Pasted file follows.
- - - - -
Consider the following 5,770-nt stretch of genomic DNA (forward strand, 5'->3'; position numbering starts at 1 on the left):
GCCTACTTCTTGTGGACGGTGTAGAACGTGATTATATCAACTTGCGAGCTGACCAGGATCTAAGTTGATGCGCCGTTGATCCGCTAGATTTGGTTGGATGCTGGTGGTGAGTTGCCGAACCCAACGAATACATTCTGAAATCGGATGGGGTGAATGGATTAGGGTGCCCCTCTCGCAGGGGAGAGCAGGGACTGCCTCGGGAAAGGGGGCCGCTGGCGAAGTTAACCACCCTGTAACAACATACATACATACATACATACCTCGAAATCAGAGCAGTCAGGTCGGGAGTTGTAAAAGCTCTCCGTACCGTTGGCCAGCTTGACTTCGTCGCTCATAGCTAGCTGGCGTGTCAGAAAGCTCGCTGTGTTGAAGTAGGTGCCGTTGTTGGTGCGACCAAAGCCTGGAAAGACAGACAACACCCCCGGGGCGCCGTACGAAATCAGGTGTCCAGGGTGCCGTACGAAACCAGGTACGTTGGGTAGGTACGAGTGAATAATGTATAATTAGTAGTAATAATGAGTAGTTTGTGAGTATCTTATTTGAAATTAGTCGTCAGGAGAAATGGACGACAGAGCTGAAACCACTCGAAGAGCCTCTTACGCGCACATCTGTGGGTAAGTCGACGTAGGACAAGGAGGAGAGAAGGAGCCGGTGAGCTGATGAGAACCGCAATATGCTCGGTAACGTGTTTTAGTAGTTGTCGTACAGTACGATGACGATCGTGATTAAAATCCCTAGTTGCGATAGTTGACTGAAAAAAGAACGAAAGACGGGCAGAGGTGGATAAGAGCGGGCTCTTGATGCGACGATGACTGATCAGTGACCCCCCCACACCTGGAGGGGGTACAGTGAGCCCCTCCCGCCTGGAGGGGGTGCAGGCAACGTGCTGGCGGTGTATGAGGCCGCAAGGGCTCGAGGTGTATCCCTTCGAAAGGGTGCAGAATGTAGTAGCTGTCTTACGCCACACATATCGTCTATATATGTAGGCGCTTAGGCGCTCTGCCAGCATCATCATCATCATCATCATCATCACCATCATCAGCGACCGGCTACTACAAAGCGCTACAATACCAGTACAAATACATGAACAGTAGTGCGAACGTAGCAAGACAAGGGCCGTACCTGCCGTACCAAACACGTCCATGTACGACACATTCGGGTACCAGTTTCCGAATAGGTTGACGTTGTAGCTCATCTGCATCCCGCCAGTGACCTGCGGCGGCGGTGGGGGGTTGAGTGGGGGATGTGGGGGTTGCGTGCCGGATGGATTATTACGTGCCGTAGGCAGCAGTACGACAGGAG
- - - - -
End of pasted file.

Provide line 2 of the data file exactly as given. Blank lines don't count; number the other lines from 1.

GCCTACTTCTTGTGGACGGTGTAGAACGTGATTATATCAACTTGCGAGCTGACCAGGATCTAAGTTGATGCGCCGTTGATCCGCTAGATTTGGTTGGATGCTGGTGGTGAGTTGCCGAACCCAACGAATACATTCTGAAATCGGATGGGGTGAATGGATTAGGGTGCCCCTCTCGCAGGGGAGAGCAGGGACTGCCTCGGGAAAGGGGGCCGCTGGCGAAGTTAACCACCCTGTAACAACATACATACATACATACATACCTCGAAATCAGAGCAGTCAGGTCGGGAGTTGTAAAAGCTCTCCGTACCGTTGGCCAGCTTGACTTCGTCGCTCATAGCTAGCTGGCGTGTCAGAAAGCTCGCTGTGTTGAAGTAGGTGCCGTTGTTGGTGCGACCAAAGCCTGGAAAGACAGACAACACCCCCGGGGCGCCGTACGAAATCAGGTGTCCAGGGTGCCGTACGAAACCAGGTACGTTGGGTAGGTACGAGTGAATAATGTATAATTAGTAGTAATAATGAGTAGTTTGTGAGTATCTTATTTGAAATTAGTCGTCAGGAGAAATGGACGACAGAGCTGAAACCACTCGAAGAGCCTCTTACGCGCACATCTGTGGGTAAGTCGACGTAGGACAAGGAGGAGAGAAGGAGCCGGTGAGCTGATGAGAACCGCAATATGCTCGGTAACGTGTTTTAGTAGTTGTCGTACAGTACGATGACGATCGTGATTAAAATCCCTAGTTGCGATAGTTGACTGAAAAAAGAACGAAAGACGGGCAGAGGTGGATAAGAGCGGGCTCTTGATGCGACGATGACTGATCAGTGACCCCCCCACACCTGGAGGGGGTACAGTGAGCCCCTCCCGCCTGGAGGGGGTGCAGGCAACGTGCTGGCGGTGTATGAGGCCGCAAGGGCTCGAGGTGTATCCCTTCGAAAGGGTGCAGAATGTAGTAGCTGTCTTACGCCACACATATCGTCTATATATGTAGGCGCTTAGGCGCTCTGCCAGCATCATCATCATCATCATCATCATCACCATCATCAGCGACCGGCTACTACAAAGCGCTACAATACCAGTACAAATACATGAACAGTAGTGCGAACGTAGCAAGACAAGGGCCGTACCTGCCGTACCAAACACGTCCATGTACGACACATTCGGGTACCAGTTTCCGAATAGGTTGACGTTGTAGCTCATCTGCATCCCGCCAGTGACCTGCGGCGGCGGTGGGGGGTTGAGTGGGGGATGTGGGGGTTGCGTGCCGGATGGATTATTACGTGCCGTAGGCAGCAGTACGACAGGAG